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Striking a balance between student and staff sergeant

In Oregon State, Chris Burke found a veteran-friendly university that offered a flexible business degree program online that provided knowledge he could apply in real time to his job in the Air Force.

Ecampus alum shares how to successfully juggle military life, raising a family and earning a business degree online

By Jordan Friedman
Sept. 5, 2019

With a career in the U.S. Air Force, Chris Burke has worked at odd hours, been deployed overseas and mastered the art of balancing a job and raising three children.

Add going back to college into the mix, and the need for an undergraduate program where he could complete coursework from anywhere and on his own schedule became even more essential. That’s why when Burke was looking into online bachelor’s degree offerings a few years ago, he searched for one that was both flexible and veteran-friendly.

“I was trying to find someone that could understand that I was in the military … I can’t come to campus to, you know, take exams or anything like that,” says the staff sergeant, who is stationed in Nevada.

With Oregon State University Ecampus delivering high-quality programs online – along with a supportive military and veterans office and the ability to pay tuition with the Post 9/11 GI Bill – Burke decided to enroll at the top-ranked school. He graduated in June with his bachelor’s degree in business administration with a specialization in supply chain and logistics management.

Burke wanted a program that could help him land a job in logistics management once he’s out of the Air Force. To his surprise, he’s already been able to apply what he has learned online with Oregon State to his professional role.

From staff sergeant to online student

Burke’s job for the Air Force involves ensuring that aircrafts have all of the parts they need to operate as planned – so if an aircraft needs a new wheel for its next mission, he helps oversee the process. He mainly works in the Las Vegas area, but when he flies to other cities, he can bring his schoolwork with him.

As many online students come to learn, time management is crucial for success. In Burke’s case, it was particularly important given his work shifts at various hours and a personal life centered around family. While juggling responsibilities has been challenging, his experience in the military taught him about the self-discipline he needs to juggle his roles as sergeant and student.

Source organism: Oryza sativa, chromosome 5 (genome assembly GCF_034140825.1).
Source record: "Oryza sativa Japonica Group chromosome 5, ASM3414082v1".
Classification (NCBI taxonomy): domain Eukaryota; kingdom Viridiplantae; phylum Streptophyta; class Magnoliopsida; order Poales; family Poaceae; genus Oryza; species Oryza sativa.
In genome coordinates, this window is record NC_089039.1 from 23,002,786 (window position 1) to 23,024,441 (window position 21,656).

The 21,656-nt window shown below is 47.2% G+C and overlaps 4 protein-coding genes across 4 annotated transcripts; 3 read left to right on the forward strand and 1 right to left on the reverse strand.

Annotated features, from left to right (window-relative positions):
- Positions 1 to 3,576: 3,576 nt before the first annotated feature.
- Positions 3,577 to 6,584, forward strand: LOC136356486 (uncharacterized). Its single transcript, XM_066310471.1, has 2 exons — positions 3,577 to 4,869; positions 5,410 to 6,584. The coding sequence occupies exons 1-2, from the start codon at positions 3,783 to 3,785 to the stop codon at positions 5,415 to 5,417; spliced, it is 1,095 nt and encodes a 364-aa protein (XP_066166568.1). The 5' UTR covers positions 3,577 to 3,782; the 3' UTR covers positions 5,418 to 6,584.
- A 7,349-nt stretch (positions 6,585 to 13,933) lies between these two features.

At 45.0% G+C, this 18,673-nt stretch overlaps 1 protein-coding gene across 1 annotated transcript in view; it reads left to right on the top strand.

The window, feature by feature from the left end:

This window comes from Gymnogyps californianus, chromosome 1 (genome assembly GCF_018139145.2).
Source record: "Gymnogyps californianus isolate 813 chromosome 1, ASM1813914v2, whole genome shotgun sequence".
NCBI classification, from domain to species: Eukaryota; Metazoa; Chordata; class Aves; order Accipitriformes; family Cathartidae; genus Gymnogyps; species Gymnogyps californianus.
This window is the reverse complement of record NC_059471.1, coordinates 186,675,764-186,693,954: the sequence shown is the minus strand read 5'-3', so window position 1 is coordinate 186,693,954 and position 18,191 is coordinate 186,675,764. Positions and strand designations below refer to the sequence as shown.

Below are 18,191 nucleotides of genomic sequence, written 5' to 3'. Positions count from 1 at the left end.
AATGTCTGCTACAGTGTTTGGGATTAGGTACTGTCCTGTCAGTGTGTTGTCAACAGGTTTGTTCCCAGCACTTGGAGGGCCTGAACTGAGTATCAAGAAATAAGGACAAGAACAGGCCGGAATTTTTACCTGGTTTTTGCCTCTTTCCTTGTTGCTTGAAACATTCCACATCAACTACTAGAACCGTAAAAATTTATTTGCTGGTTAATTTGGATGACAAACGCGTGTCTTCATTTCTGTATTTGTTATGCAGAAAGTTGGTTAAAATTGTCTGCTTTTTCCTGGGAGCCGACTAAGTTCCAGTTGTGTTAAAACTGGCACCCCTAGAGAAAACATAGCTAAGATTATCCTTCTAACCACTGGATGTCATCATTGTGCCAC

“It’s one of those things – you have to squeeze in whatever you need to do in whatever little time you have,” Burke says.

As an online student, his professors regularly assigned group projects, enabling him to interact with classmates around the world. Building positive relationships was particularly helpful in some of the more difficult OSU Ecampus courses, allowing him to turn to others for support and motivation as needed.

He even encountered several students who, like him, were balancing an online degree program with a military career. One classmate was stationed at a base where Burke had also once been stationed, and he became good friends with another military student even though they haven’t actually met face to face.

“We had a really, really close relationship for online students,” Burke says. “You know, I check in on him – ‘Hey man, how you doing?’ you know, ‘Stay safe out there.’ ”

A meaningful experience with lifelong benefits

Burke has applied what he learned in his online degree program to his role in the Air Force.

“For instance, learning how to identify if you’re holding too much stock, which is something that sounds completely mundane, ridiculous,” he says. “But I’ve already used it at my base.”

Burke is in the midst of submitting applications to MBA programs and plans to leave the Air Force in the next few years. Hopefully, he says, he will find a job that will enable him to keep providing for his family.

He feels that between Oregon State’s reputation and the knowledge he gained from supportive instructors in the online bachelor’s program, he will stand out when he starts applying to jobs outside the military.

“Everything I’ve learned I’ve already been using at work,” says Burke, who traveled to Oregon State’s Corvallis campus for June’s commencement ceremony. “So, I am pretty positive that I’ll be able to go get a job anywhere else and use what I learned pretty easily.”

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